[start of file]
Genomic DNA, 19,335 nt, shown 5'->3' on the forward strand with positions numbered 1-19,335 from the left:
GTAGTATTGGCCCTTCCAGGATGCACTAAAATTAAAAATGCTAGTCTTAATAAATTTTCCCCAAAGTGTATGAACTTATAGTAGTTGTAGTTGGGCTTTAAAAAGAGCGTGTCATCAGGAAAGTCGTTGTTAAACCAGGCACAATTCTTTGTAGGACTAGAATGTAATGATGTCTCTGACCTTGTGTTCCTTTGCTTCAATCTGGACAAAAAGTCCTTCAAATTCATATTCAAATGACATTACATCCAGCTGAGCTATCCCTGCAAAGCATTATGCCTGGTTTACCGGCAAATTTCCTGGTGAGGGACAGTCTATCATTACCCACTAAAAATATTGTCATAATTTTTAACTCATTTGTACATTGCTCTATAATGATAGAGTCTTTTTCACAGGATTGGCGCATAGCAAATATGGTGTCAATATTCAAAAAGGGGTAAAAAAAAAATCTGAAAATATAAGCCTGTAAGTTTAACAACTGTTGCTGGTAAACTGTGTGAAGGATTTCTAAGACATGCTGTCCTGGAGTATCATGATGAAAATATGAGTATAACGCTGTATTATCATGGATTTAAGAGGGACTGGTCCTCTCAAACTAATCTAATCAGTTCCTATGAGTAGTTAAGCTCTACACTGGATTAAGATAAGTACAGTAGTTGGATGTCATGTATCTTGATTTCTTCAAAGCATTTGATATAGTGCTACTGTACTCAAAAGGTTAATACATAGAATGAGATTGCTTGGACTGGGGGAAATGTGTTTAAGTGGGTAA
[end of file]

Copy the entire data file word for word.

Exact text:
Genomic DNA, 19,335 nt, shown 5'->3' on the forward strand with positions numbered 1-19,335 from the left:
GTAGTATTGGCCCTTCCAGGATGCACTAAAATTAAAAATGCTAGTCTTAATAAATTTTCCCCAAAGTGTATGAACTTATAGTAGTTGTAGTTGGGCTTTAAAAAGAGCGTGTCATCAGGAAAGTCGTTGTTAAACCAGGCACAATTCTTTGTAGGACTAGAATGTAATGATGTCTCTGACCTTGTGTTCCTTTGCTTCAATCTGGACAAAAAGTCCTTCAAATTCATATTCAAATGACATTACATCCAGCTGAGCTATCCCTGCAAAGCATTATGCCTGGTTTACCGGCAAATTTCCTGGTGAGGGACAGTCTATCATTACCCACTAAAAATATTGTCATAATTTTTAACTCATTTGTACATTGCTCTATAATGATAGAGTCTTTTTCACAGGATTGGCGCATAGCAAATATGGTGTCAATATTCAAAAAGGGGTAAAAAAAAAATCTGAAAATATAAGCCTGTAAGTTTAACAACTGTTGCTGGTAAACTGTGTGAAGGATTTCTAAGACATGCTGTCCTGGAGTATCATGATGAAAATATGAGTATAACGCTGTATTATCATGGATTTAAGAGGGACTGGTCCTCTCAAACTAATCTAATCAGTTCCTATGAGTAGTTAAGCTCTACACTGGATTAAGATAAGTACAGTAGTTGGATGTCATGTATCTTGATTTCTTCAAAGCATTTGATATAGTGCTACTGTACTCAAAAGGTTAATACATAGAATGAGATTGCTTGGACTGGGGGAAATGTGTTTAAGTGGGTAA